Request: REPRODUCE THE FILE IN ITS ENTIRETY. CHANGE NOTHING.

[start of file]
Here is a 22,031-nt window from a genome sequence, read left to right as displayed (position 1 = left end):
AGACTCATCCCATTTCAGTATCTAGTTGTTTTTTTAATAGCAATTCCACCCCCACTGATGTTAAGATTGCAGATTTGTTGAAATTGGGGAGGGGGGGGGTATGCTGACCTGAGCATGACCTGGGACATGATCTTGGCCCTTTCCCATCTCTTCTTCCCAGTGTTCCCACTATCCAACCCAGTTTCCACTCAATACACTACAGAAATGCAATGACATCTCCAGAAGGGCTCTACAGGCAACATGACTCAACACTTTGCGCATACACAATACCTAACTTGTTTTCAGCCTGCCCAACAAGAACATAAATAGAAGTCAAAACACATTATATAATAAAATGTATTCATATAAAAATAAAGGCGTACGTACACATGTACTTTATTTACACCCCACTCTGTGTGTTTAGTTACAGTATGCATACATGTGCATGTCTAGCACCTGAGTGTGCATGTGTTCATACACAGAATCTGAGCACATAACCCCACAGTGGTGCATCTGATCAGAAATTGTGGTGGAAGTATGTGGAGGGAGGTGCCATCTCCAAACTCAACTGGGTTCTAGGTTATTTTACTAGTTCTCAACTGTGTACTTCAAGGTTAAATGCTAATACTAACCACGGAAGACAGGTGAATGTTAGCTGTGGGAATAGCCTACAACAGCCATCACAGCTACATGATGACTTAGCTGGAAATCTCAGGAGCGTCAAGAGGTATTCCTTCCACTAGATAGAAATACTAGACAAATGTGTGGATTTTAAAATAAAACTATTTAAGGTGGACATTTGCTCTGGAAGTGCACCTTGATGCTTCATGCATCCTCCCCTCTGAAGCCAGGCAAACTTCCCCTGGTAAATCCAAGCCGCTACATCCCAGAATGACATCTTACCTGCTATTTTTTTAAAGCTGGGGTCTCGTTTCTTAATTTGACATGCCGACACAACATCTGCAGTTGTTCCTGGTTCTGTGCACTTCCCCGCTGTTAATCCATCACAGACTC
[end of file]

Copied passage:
Here is a 22,031-nt window from a genome sequence, read left to right as displayed (position 1 = left end):
AGACTCATCCCATTTCAGTATCTAGTTGTTTTTTTAATAGCAATTCCACCCCCACTGATGTTAAGATTGCAGATTTGTTGAAATTGGGGAGGGGGGGGGTATGCTGACCTGAGCATGACCTGGGACATGATCTTGGCCCTTTCCCATCTCTTCTTCCCAGTGTTCCCACTATCCAACCCAGTTTCCACTCAATACACTACAGAAATGCAATGACATCTCCAGAAGGGCTCTACAGGCAACATGACTCAACACTTTGCGCATACACAATACCTAACTTGTTTTCAGCCTGCCCAACAAGAACATAAATAGAAGTCAAAACACATTATATAATAAAATGTATTCATATAAAAATAAAGGCGTACGTACACATGTACTTTATTTACACCCCACTCTGTGTGTTTAGTTACAGTATGCATACATGTGCATGTCTAGCACCTGAGTGTGCATGTGTTCATACACAGAATCTGAGCACATAACCCCACAGTGGTGCATCTGATCAGAAATTGTGGTGGAAGTATGTGGAGGGAGGTGCCATCTCCAAACTCAACTGGGTTCTAGGTTATTTTACTAGTTCTCAACTGTGTACTTCAAGGTTAAATGCTAATACTAACCACGGAAGACAGGTGAATGTTAGCTGTGGGAATAGCCTACAACAGCCATCACAGCTACATGATGACTTAGCTGGAAATCTCAGGAGCGTCAAGAGGTATTCCTTCCACTAGATAGAAATACTAGACAAATGTGTGGATTTTAAAATAAAACTATTTAAGGTGGACATTTGCTCTGGAAGTGCACCTTGATGCTTCATGCATCCTCCCCTCTGAAGCCAGGCAAACTTCCCCTGGTAAATCCAAGCCGCTACATCCCAGAATGACATCTTACCTGCTATTTTTTTAAAGCTGGGGTCTCGTTTCTTAATTTGACATGCCGACACAACATCTGCAGTTGTTCCTGGTTCTGTGCACTTCCCCGCTGTTAATCCATCACAGACTC